What is so great about social media influencers is that they come in all sizes - so no matter the budget of an app, there is an influencer type that will work well to market it. For apps with low budgets, that might be micro influencers or macro influencers.
- Micro influencers have much smaller fan bases - typically under 30k or so, but have a higher engagement level of those followers. They are also great at creating content that the app can repurpose across their social media platforms, and for a new brand, that is fantastic for two reasons. It not only saves money in content creation, but it allows the app to start having it's own culture built and shared by those who are using it.
- Macro influencers have polished their game a little more, have bigger audiences - up to hundreds of thousands, and know how to best position brands to their fan bases, as they have been positioning their own brand in order to get to the size they are now.
And for apps with deeper pockets, that might be more so the celebrity social influencer, or an actual celebrity. There is a big difference between the two.
- When I say a celebrity social influencer, I don't actually mean a celebrity in the sense of athlete, actor or musician. But instead, a personality that has created a social media footprint and grown their following to be SO BIG, that they are now considered celebrities. These are the people who have tweens and teens flocking to their mall appearances, and up to tens of millions of people who tune in to their social posts, to see what they think is cool.
Keep in mind, that working with social influencers extends beyond your typical social platforms. Influencers who are bloggers are GREAT because they can really write detail about your app, include screen shots, and share through the blog as well as their Facebook, Instagram, Pinterest, Twitter et al social accounts. Blogger campaigns are, in my opinion, an absolute MUST for apps.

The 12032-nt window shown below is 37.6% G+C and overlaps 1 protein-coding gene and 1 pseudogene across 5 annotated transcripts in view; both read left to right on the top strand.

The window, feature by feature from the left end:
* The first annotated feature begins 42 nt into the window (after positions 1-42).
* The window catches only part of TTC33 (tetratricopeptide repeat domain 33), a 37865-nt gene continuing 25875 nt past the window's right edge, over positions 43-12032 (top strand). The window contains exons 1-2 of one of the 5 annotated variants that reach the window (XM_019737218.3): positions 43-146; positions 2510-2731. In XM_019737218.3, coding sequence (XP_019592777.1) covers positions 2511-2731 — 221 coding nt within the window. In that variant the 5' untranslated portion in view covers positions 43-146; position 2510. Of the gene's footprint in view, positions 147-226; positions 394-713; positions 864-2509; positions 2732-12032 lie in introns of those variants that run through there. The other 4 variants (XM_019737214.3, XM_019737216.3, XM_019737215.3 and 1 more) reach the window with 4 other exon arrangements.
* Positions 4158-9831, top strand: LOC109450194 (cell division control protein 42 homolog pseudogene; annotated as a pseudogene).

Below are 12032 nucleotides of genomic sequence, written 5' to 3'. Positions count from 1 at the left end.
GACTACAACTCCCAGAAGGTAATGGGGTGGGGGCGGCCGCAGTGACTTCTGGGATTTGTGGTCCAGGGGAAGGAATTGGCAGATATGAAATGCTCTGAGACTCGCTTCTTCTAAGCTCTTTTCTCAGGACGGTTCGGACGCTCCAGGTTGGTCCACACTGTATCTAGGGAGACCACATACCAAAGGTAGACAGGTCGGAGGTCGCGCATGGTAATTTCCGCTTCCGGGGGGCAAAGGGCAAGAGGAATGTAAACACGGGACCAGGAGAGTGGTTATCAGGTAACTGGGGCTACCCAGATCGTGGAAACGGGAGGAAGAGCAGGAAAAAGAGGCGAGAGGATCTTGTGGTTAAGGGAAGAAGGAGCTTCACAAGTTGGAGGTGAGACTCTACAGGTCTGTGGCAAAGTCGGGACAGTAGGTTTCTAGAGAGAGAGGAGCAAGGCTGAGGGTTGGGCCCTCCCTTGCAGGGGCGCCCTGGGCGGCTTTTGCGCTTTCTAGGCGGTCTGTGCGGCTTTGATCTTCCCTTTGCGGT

Check out these blogs our team has written about social influencer partnerships:
- 8 Step Guide On How Much To Spend On Social Influencer Marketing
- Massive Success For Brands Leveraging Social Influencers
- The Types of Social Influencers Infographic
- 3 Insights To Create Affordable Influencer Marketing That Sells
- 5 Signs Your Brand Should Invest In Influencer Marketing
The Second Option: The Celebrity Influencer... An Actual Celebrity
A celebrity influencer is actually a lot different than a celebrity social influencer. A celebrity is, well that is what you think it is. That actor, actress, musician, athlete or star personality from reality series that has a strong social following - possibly gigantic, possibly not, who gets both the media and consumer's attention. These individuals have a 3x higher - or more, price tag when it comes to their fan base size compared to the micro and macro social influencers.
And their fan base does not always justify their price tag. And they are not always so great at being creative and knowing how to engage their followers. There really is a big difference between the world of celebrities and social influencers, and knowing which to use and when is extremely important.
Celebrities are not going to mastermind a comprehensive online strategy with videos created and pictures shot. That's what social influencers do. Celebrities are going to be the center of a campaign that is built around them. They are going to be the focal point for other marketing efforts of the app to be showcased around. Sure, they may post out about the app - that's great, and should absolutely happen. But they aren't going to be the strategist or the actual creator behind the content development. They are instead going to post out what is handed to them. Their power is in their name and their likeness.